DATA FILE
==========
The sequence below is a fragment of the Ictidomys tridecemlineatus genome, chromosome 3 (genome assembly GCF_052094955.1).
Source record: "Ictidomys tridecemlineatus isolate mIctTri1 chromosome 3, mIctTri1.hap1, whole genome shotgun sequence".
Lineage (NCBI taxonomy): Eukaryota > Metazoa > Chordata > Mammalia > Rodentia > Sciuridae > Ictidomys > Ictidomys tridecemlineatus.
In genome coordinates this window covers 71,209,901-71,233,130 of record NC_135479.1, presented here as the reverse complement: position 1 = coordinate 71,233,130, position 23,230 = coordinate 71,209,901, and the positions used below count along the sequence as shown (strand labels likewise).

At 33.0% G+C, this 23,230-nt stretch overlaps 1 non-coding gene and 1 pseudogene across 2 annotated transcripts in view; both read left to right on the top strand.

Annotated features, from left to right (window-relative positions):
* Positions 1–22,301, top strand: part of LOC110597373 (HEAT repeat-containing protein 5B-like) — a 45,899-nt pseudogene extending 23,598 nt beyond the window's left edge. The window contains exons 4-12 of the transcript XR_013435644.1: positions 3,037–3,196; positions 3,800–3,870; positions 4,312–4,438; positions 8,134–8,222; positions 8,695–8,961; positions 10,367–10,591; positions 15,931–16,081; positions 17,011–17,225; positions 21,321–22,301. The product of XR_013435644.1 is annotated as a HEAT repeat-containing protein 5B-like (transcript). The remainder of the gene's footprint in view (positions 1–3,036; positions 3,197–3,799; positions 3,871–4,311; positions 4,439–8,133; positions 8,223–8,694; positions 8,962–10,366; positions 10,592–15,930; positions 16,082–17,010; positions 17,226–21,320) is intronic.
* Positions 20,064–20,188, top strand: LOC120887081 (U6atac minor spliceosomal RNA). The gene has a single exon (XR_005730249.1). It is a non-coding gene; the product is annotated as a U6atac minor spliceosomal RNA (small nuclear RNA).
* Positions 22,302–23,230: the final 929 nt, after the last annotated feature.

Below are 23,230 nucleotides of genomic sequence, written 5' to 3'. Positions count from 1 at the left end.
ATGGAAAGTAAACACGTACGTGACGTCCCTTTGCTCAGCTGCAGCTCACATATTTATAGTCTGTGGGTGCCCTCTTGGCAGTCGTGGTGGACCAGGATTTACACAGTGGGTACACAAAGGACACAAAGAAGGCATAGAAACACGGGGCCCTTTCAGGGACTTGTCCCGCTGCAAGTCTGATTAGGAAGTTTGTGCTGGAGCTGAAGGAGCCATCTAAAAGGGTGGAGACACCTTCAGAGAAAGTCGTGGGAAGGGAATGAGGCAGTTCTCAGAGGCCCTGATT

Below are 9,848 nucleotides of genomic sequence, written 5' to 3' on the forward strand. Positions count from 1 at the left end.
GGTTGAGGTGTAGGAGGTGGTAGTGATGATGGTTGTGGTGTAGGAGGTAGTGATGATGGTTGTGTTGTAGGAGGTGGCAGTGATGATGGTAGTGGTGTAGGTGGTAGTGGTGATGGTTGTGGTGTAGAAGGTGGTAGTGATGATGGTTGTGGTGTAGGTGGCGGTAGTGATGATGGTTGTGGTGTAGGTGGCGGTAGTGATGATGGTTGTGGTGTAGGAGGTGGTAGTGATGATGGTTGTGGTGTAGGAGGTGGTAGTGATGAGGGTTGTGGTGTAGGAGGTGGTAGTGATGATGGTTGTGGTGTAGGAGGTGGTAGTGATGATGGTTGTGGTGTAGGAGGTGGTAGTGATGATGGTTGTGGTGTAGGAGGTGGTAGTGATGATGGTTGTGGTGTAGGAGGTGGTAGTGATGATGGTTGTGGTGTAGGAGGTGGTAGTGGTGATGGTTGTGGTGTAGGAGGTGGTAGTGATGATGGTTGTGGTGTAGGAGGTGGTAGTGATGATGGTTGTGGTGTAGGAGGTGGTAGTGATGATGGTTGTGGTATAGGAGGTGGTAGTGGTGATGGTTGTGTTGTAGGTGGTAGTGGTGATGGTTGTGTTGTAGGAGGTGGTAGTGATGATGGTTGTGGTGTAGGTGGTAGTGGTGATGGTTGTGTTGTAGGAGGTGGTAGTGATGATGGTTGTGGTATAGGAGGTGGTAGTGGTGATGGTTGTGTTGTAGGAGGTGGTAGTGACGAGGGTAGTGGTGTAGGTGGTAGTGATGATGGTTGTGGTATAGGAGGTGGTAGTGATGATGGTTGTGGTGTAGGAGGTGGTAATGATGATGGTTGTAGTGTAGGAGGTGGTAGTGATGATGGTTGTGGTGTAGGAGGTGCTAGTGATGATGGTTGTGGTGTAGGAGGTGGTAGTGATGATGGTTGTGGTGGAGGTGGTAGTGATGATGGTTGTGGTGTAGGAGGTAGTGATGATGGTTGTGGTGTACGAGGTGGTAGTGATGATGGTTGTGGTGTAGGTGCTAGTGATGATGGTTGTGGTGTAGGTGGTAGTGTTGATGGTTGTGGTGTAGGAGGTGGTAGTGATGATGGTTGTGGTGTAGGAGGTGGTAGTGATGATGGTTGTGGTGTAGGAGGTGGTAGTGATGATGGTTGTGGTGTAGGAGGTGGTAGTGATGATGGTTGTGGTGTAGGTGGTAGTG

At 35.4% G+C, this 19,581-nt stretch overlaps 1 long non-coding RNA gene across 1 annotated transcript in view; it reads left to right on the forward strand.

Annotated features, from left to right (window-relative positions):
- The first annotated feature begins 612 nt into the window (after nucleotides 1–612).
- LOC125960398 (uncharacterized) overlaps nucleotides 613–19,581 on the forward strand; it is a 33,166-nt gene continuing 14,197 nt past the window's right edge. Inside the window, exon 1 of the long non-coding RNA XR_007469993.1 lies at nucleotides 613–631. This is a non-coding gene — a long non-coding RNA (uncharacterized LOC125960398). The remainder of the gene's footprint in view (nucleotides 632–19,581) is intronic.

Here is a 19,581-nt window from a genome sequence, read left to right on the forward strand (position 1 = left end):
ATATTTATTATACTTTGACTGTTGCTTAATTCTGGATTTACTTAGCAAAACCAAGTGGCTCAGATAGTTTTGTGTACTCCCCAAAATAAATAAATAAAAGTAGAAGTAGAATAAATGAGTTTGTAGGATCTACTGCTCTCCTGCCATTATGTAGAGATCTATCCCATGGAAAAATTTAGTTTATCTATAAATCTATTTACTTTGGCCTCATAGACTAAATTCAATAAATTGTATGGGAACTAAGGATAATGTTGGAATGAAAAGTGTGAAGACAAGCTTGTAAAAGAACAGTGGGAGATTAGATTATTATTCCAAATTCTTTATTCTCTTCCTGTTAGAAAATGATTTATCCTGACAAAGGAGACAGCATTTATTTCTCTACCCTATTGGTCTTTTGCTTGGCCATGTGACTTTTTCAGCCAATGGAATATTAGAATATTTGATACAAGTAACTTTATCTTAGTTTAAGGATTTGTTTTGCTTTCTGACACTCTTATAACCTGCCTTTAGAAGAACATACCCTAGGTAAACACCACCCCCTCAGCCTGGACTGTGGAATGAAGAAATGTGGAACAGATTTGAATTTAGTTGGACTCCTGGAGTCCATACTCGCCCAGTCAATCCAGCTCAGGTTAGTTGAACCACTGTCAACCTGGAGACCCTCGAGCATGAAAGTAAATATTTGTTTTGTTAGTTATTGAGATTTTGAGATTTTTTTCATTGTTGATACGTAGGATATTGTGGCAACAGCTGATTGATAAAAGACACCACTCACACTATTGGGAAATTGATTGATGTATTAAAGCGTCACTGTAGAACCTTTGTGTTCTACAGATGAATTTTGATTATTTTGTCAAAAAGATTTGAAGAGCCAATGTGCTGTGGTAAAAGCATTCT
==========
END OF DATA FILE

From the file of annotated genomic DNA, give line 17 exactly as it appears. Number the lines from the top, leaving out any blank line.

- LOC125960398 (uncharacterized) overlaps nucleotides 613–19,581 on the forward strand; it is a 33,166-nt gene continuing 14,197 nt past the window's right edge. Inside the window, exon 1 of the long non-coding RNA XR_007469993.1 lies at nucleotides 613–631. This is a non-coding gene — a long non-coding RNA (uncharacterized LOC125960398). The remainder of the gene's footprint in view (nucleotides 632–19,581) is intronic.